Over the weekend, I decided it was finally time to crack open The Art of the Dessert by Ann Amernick. I've had this book for over a year (Ann was kind enough to sign my copy during my cake decorating lesson last year) but I've never tried any of the recipes. That's because this book is no joke. Many of the recipes are complicated and extremely labor intensive; I would recommend the book for advanced home bakers only. I picked one of the easier recipes to try, "Coffee Éclairs after Robert." Amernick explains that the recipe is named after bread baker Robert de Lapeyrouse, who grew up eating coffee éclairs in France and lamented never being able to find them in the United States.
The pâte a choux pastry is pretty standard: heat up water, butter, sugar, and salt on the stove, and then beat in flour and eggs. I piped out the éclair paste into strips on a parchment-lined baking pan using a pastry bag with a large plain tip. Amernick directs you to pipe out the paste into 5-inch strips, but I wanted to make my éclairs bite sized, so I made short strips and ended up with adorable little 3-inch long éclairs.
After I cut the tops off of the éclairs and pulled out any soft dough filaments inside, I filled them with coffee pastry cream. The pastry cream is made from sugar, cake flour, milk, eggs yolks, butter and coffee extract. Amernick includes a recipe for coffee extract that is 2 parts instant espresso powder to one part dark rum by volume, but I took a shortcut and just bought some Nielsen-Massey coffee extract from Sur La Table. It's not that it would be difficult to make my own extract; it's just that we didn't have any dark rum on hand and buying it wasn't much more expensive than making my own. Coffee extract isn't exactly cheap (I paid $5.95 for 2 fl. oz.), but either is instant espresso powder (around here, about $6 for a cup).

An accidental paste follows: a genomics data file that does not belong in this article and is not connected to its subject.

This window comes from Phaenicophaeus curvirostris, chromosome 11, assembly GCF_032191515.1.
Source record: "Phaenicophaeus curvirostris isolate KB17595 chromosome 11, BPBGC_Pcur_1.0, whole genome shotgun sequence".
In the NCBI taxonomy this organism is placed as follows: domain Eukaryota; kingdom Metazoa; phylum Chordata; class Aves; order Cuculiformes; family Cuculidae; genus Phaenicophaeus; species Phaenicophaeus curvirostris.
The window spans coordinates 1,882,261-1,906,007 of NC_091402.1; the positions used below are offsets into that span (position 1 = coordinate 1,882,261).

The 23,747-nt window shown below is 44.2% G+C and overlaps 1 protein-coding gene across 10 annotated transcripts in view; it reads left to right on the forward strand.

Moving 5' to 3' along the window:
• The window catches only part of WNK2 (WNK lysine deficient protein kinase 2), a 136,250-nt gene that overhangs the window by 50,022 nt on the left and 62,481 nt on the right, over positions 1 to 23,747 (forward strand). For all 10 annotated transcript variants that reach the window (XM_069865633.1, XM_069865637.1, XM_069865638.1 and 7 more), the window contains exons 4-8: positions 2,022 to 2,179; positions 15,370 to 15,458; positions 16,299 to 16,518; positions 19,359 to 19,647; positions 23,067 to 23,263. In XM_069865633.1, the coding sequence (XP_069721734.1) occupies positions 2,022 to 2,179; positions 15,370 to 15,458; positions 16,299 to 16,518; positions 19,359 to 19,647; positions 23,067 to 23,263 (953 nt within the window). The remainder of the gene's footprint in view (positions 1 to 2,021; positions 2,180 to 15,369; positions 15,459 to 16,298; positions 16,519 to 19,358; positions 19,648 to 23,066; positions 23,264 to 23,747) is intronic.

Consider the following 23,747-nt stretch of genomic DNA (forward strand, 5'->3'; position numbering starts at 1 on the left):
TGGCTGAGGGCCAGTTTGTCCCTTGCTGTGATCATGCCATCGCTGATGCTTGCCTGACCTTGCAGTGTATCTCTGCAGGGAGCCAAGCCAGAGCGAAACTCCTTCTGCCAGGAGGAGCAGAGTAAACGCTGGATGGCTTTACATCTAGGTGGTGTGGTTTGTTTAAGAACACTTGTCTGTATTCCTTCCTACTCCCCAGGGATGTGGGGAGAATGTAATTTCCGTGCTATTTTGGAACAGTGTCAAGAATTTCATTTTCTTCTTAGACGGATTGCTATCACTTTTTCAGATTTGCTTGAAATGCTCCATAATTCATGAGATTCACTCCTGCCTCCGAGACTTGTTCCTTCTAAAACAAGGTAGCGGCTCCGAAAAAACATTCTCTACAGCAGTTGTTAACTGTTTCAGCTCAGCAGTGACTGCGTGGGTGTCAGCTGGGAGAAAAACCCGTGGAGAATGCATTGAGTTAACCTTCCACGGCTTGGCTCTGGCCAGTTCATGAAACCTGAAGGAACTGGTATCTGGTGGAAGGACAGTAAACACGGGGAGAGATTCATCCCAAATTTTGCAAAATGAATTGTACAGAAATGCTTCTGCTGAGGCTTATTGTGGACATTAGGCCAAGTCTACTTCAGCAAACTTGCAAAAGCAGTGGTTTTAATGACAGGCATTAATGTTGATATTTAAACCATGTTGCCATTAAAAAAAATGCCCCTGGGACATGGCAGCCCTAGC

As the recipe is written, the éclairs are supposed to be topped with homemade coffee-flavored fondant, but I took another shortcut and used a bittersweet chocolate glaze (heavy cream, sugar, corn syrup, bittersweet chocolate, and vanilla) that is a component of Amernick's recipe for Chocolate Viennese Cake. The glaze set up nicely, especially after a little time in the refrigerator.
The coffee pastry cream was unusual and delicious (even though the dirty-looking latte color wasn't terribly appealing); it also went well with the chocolate glaze. I was a big fan of the small éclairs, which were incredibly cute. Besides the several hours that were required to make and assemble all of the éclair components, the other downside to making these is that I really felt that I needed my own chicken. I made a double batch of choux paste and a batch and a half of the pastry cream, and I needed 28 eggs total (well, 9 whole eggs and 19 yolks). I don't think I've ever used that many eggs at once before. Then again, I got 60 small éclairs out of it, so the egg-to-éclair ratio was less than 1 to 2, which seems perfectly reasonable.
While I enjoyed the coffee pastry cream, these éclairs would be equally good -- and just as cute! -- with any other flavored filling or glaze.
Recipe: "Coffee Éclairs after Robert" from The Art of the Dessert by Ann Amernick.